Coming off a disappointing 83/949/5 season last year, the Broncos have had less-than-mediocre quarterback play over the past couple of seasons. While Case Keenum is no Peyton Manning (in his prime), the team will have its most stable quarterback situation since the all-time great was under center. That's unlikely to return Thomas to the days of 1,400/10 seasons, but a bounce-back to 90-plus catches and 1,100 yards or so seems reasonable.

[On a related note, I expect a bounce-back season for teammate Emmanuel Sanders as well.]

8. Chris Hogan will finish as a top-15 fantasy WR.

With Julian Edelman suspended to begin the season, Hogan's per-game production in the first four weeks of the season may be more than his per-game production over the last 12 games. While Edelman (ACL) missed all of the 2017 season, Hogan got off to a hot start even with 1,000-yard receiver Brandin Cooks still on the roster. In his first eight games, Hogan had a 33/438/5 line and he was a top-10 fantasy wide receiver during than stretch.

Of course, Rob Gronkowski will be the team's focal point of the offense (again), but that also opens up opportunities for the team's other weapons as Gronk draws double teams and especially for Hogan, who is clearly the team's top wide receiver when Edelman is sidelined. After all, the team's No. 2 receiver heading into the season will be Phillip Dorsett.

9. Kenny Stills will score more fantasy points (non-PPR) than Jarvis Landry.

Perhaps most won't realize this, but Stills has finished as a top-30 fantasy wide receiver in back-to-back seasons. That's even with Landry dominated targets and leading the NFL in receptions last year. Over the past two seasons, Stills has a combined total of 100 catches for 1,573 yards and 15 touchdowns.

With Landry now in Cleveland, many of his targets will go to newcomers Danny Amendola in the slot as well as Albert Wilson. That said, it's another season of not knowing what to expect from former first-rounder DeVante Parker. In fact, it's unclear if Parker (finger) will be ready for Week 1, but he wasn't having a great training camp before the injury. So, in other words, Stills should see a year-over-year increase in volume even if many of Landry's targets go to Amendola and/or Wilson.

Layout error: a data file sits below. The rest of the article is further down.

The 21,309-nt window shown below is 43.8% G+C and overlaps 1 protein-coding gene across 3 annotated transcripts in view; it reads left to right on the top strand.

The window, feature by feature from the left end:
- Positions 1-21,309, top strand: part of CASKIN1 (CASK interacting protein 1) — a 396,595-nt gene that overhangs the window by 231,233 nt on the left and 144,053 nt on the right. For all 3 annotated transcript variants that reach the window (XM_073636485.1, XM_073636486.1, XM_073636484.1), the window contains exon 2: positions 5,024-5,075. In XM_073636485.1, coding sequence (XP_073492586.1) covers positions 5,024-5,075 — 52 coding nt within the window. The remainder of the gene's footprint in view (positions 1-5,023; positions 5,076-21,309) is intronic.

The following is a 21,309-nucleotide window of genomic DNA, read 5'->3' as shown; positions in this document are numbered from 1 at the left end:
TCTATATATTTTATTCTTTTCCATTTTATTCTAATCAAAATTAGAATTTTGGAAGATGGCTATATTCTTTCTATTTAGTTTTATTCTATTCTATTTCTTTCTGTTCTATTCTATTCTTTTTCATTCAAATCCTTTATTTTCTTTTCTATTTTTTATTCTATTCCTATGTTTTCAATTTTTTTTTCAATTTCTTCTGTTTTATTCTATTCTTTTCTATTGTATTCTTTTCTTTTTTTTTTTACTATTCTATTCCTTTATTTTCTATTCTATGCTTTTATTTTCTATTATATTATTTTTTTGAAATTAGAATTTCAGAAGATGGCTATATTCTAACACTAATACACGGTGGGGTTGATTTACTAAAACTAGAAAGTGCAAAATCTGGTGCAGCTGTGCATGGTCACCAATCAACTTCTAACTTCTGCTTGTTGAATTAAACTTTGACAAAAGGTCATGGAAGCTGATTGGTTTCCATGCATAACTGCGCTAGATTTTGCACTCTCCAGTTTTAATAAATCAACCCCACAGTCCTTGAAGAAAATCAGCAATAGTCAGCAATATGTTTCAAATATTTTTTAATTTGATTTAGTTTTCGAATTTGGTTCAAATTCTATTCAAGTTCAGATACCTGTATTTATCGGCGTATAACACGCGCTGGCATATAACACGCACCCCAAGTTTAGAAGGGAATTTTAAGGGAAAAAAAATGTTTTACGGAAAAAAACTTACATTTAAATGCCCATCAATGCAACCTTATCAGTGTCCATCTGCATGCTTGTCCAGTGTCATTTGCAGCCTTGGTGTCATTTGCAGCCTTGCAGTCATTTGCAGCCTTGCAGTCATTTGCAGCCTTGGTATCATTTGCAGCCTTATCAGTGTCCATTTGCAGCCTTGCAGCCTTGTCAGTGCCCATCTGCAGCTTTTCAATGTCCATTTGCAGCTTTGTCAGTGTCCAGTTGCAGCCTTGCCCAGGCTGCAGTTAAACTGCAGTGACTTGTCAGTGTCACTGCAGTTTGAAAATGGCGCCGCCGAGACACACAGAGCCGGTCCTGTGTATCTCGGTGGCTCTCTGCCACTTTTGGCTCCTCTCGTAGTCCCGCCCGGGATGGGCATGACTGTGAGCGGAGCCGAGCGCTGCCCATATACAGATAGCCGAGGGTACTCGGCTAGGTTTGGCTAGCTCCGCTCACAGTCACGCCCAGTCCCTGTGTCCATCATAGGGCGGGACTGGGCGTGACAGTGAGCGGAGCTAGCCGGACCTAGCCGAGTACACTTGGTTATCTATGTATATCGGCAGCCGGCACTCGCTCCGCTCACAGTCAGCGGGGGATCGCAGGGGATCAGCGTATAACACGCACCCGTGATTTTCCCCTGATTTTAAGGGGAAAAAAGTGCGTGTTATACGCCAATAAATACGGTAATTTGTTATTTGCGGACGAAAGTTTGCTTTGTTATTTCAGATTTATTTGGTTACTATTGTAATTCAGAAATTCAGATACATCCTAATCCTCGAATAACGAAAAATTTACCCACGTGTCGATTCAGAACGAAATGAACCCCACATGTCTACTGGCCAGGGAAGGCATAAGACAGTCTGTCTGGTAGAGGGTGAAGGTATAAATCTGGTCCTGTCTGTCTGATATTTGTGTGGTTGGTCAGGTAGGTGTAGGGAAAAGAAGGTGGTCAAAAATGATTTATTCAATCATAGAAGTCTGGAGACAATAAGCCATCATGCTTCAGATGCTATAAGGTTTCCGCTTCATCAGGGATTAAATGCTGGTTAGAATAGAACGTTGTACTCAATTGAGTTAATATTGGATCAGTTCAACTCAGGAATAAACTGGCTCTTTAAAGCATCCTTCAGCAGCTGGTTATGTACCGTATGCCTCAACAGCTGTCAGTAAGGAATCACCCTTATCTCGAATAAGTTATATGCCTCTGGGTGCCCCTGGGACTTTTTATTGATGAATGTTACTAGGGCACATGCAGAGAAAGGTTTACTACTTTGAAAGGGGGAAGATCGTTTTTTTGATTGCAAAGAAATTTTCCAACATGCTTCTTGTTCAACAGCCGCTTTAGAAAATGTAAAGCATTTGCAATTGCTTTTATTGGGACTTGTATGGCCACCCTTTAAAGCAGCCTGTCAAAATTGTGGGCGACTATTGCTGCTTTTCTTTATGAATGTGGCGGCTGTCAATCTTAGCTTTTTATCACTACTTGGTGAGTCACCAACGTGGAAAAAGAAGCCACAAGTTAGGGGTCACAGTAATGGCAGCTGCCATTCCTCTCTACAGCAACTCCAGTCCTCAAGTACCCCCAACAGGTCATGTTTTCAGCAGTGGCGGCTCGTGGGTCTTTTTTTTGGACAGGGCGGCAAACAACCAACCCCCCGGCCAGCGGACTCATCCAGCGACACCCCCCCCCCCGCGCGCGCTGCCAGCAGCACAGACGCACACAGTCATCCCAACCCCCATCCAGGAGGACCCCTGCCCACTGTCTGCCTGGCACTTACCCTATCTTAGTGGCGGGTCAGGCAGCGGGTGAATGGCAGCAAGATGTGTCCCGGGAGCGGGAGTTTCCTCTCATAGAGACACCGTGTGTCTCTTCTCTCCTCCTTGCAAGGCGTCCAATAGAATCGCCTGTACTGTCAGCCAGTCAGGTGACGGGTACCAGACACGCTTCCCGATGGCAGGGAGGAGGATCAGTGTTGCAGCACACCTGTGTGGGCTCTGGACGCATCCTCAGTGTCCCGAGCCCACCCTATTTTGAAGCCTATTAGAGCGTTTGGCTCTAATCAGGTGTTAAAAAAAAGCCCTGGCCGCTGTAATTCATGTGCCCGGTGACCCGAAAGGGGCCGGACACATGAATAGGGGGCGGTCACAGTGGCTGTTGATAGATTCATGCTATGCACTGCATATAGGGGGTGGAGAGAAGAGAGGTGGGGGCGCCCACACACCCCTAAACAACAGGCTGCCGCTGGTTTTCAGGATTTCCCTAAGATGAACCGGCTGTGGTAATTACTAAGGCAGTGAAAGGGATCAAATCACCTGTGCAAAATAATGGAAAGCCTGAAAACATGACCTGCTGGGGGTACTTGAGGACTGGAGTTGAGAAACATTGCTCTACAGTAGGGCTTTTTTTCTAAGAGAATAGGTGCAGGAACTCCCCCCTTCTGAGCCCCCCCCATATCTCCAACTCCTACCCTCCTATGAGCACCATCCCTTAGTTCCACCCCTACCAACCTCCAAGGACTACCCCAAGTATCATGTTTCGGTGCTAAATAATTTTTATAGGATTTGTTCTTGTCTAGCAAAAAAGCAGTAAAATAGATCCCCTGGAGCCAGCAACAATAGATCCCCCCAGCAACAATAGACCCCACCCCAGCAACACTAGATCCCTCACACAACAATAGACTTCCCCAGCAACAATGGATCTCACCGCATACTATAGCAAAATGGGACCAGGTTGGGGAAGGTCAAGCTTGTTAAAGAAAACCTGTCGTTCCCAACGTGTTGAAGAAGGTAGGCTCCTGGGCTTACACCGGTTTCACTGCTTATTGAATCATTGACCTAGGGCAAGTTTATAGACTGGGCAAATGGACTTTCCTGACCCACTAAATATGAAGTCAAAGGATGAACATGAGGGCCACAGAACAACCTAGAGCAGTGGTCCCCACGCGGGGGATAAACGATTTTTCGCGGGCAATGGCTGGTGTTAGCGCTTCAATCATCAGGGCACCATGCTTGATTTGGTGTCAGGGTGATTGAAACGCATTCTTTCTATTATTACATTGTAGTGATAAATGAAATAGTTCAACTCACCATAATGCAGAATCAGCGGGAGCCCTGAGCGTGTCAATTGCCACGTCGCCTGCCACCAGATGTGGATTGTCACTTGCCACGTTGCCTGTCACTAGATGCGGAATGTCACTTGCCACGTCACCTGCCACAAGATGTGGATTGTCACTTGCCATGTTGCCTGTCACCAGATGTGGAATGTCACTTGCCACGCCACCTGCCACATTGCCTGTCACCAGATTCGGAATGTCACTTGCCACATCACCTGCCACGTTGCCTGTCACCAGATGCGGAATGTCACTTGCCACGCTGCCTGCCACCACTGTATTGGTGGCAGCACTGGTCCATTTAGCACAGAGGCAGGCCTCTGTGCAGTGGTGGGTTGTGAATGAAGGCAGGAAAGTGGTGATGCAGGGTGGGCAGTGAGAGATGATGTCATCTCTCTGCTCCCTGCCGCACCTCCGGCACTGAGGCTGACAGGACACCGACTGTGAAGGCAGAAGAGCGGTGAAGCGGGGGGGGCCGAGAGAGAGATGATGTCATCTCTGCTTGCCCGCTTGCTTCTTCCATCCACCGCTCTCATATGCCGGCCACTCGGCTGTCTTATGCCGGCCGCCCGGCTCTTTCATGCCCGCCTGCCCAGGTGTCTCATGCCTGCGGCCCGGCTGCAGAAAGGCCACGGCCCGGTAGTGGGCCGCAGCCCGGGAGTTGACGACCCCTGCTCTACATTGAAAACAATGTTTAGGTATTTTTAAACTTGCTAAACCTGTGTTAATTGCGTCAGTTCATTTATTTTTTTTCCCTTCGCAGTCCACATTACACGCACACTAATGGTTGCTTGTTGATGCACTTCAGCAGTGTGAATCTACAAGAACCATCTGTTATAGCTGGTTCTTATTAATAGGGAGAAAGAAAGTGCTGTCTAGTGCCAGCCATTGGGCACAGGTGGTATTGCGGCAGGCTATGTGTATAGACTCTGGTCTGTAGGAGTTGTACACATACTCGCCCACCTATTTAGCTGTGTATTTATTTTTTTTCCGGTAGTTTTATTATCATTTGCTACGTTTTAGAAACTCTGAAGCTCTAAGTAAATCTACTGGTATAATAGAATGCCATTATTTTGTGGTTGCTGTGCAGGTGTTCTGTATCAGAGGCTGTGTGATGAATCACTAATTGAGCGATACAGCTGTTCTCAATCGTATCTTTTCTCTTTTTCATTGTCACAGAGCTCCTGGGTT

While I have Landry ranked higher than Stills in both formats, it's not out of the question that Stills outperforms Landry in non-PPR formats in 2018 especially if Josh Gordon, who led the NFL in receiving several seasons ago, is able to stay on the field for a (relatively) full season.

10. Jimmy Graham will lead the league in receiving TDs.

Last season, Russell Wilson led the NFL in passing touchdowns and Graham accounted for 10 of them. That said, moving to an Aaron Rodgers-led offense means that Graham could potentially score double-digit touchdowns again, especially Jordy Nelson now in Oakland. Rodgers missed nine games last year, but he led the NFL in touchdowns (40) in 2016.

Since 2011, Rodgers has missed a half-season twice. In the five seasons he's played a full season, however, Rodgers has thrown 38-plus touchdowns four times. Since 2011, only three quarterbacks have multiple seasons with 38-plus TDs: Rodgers (four), Drew Brees (three) and Peyton Manning (two). Perhaps he'll trail Davante Adams for the team lead in receiving touchdowns, but Graham remains a threat for double-digit touchdowns in 2018.